After A Massive 60% Rise Since March Lows, Has Norfolk Southern Stock Run Its Course?

by Trefis Team
Norfolk Southern
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Norfolk Southern (NYSE: NSC), one of the largest railroad companies in the eastern United States, has seen its stock rally an oversize 62% from sub $120 levels on Mar 23 (the recent bottom made by the markets) to over $190 currently. This significantly outperformed the broader markets, which grew 44% over the same period. This can partly be attributed to the company’s announcement of leadership and organizational changes, aimed at increasing cost savings and operational efficiency. Norfolk Southern stock also remains up by about 38% from levels seen in early 2018, a little over 2 years ago. While the company has seen steady revenue and earnings growth over the recent years, its P/E multiple has also remained fairly stable. We believe the stock is unlikely to see any significant upside from the current levels, given the recent rally in the stock, and the potential impact of a Covid-19 led recession on the company’s business.  Our dashboard, ‘What Factors Drove 38% Change In Norfolk Southern Stock Between 2017 And Now?‘, has the underlying numbers.

The Stock Price Growth Was Supported By Strong Fundamentals Over The Recent Years

Norfolk Southern revenue grew 7% from $10.6 billion in 2017 to $11.3 billion in 2019, primarily due to strong growth in its Intermodal business. The company’s net income grew a strong 42% from $1.9 billion to $2.7 billion, led by net margin expansion of roughly 600 bps from 18% to 24% over the same period. The margin growth can be attributed to the company’s focus on improving its operations efficiency, which resulted in a decline in its largest expense item, Compensation & Benefits, both in dollar terms ($3.0 Bil to $2.7 Bil) as well as when looked at as a percentage of revenue (28% to 24%). The Compensation & Benefits expense was largely impacted by a reduction of 2,523 employees between 2017 and 2019. Higher revenues coupled with improved margins meant Norfolk Southern’s EPS grew 55% over the same period to $10.25, with an 8.5% decline in number of shares outstanding, led by share repurchases. Despite the strong earnings growth, the company’s P/E Multiple declined slightly from 21x to 19x, and it remains at 19x trailing earnings currently.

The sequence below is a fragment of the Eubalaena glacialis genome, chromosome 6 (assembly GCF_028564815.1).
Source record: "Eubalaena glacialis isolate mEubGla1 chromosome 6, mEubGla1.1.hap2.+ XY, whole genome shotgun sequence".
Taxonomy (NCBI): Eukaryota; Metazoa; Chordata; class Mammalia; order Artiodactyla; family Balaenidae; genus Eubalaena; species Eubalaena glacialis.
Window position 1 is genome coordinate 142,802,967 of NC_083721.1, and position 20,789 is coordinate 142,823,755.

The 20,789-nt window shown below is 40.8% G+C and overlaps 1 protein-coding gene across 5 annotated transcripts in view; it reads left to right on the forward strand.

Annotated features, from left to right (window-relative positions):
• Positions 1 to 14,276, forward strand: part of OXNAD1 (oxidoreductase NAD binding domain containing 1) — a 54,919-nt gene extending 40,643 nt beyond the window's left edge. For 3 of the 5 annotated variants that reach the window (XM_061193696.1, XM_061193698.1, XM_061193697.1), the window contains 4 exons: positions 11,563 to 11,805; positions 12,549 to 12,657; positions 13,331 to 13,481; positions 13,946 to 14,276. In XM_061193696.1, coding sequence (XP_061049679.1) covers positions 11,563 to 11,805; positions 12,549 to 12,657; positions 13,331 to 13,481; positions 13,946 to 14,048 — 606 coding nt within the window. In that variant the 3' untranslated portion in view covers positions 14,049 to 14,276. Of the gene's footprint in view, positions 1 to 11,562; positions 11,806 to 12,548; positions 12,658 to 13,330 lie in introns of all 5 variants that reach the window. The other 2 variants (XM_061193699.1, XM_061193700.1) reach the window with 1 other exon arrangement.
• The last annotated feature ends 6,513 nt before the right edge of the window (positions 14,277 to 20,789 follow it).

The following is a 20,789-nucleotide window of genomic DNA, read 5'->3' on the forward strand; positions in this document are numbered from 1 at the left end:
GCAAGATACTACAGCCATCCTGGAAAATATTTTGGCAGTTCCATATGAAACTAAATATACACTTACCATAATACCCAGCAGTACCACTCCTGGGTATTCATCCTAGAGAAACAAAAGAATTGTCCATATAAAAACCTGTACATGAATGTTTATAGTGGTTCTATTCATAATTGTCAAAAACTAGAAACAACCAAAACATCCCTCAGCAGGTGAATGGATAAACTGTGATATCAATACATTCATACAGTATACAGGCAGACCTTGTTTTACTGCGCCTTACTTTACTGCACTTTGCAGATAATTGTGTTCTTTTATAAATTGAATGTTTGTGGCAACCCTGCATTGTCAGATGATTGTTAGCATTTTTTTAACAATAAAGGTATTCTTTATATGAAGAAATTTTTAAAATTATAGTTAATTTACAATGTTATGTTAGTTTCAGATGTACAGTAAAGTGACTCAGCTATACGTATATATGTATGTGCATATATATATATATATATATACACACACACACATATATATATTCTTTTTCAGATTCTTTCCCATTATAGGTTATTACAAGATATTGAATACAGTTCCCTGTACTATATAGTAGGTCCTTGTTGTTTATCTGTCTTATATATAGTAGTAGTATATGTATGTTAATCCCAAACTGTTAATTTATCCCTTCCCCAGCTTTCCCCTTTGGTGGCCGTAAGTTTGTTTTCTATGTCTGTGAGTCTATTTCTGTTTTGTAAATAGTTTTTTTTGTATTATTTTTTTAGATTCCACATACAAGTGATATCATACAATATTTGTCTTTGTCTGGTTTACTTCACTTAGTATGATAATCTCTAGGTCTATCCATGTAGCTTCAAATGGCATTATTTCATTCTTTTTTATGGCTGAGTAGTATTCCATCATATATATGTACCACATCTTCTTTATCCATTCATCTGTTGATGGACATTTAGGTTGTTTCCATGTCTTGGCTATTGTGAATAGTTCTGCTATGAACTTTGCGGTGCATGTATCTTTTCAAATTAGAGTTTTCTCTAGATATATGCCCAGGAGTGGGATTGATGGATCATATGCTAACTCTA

Why The Stock Could Underperform?

The global spread of the Covid-19 virus is expected to have a significant impact on the global economy, which is expected to go into recession. This will translate into lower consumer demand and an overall decline in industrial output, thereby impacting the shipments for railroad companies, such as Norfolk Southern. Additionally, oil prices at sub $40 levels over the recent months has led to lower production in the U.S., and it is now estimated to average 11.7 Mil barrels per day, reflecting a decline of 0.5 Mil barrels per day vs 2019. This will impact railroad companies, as shipments related to frac sand, chemicals, as well as other oil related products will likely decline. Moreover, the benchmark natural gas prices have also been trending lower over the recent months, translating into lower demand for coal, and in turn, likely impacting the volume being transported.

These are extraordinary times for businesses and the question really is, despite the expected headwinds and after the recent rally of 60%, is Norfolk Southern stock a good buy? We don’t think so. The company’s P/E Multiple is yet to see a meaningful decline from the current 19x levels, which still remain 22% higher than the levels of 15x seen in 2018. We believe that the stock could remain rangebound around the current levels in the near term. Firstly, the coronavirus pandemic led recession clouds the company’s outlook. Secondly, going by our Norfolk Southern Valuation, with an EPS estimate of $9.00 and P/E Multiple of 20x in 2020, it translates into a price of $180, which is roughly 6% below the current market price.

Looking for more insights on the transportation sector? Look at our analyses on – Union Pacific’s Revenues And Stock Price Change Mismatch and UPS vs. UNP: Does The Stock Price Movement Make Sense?

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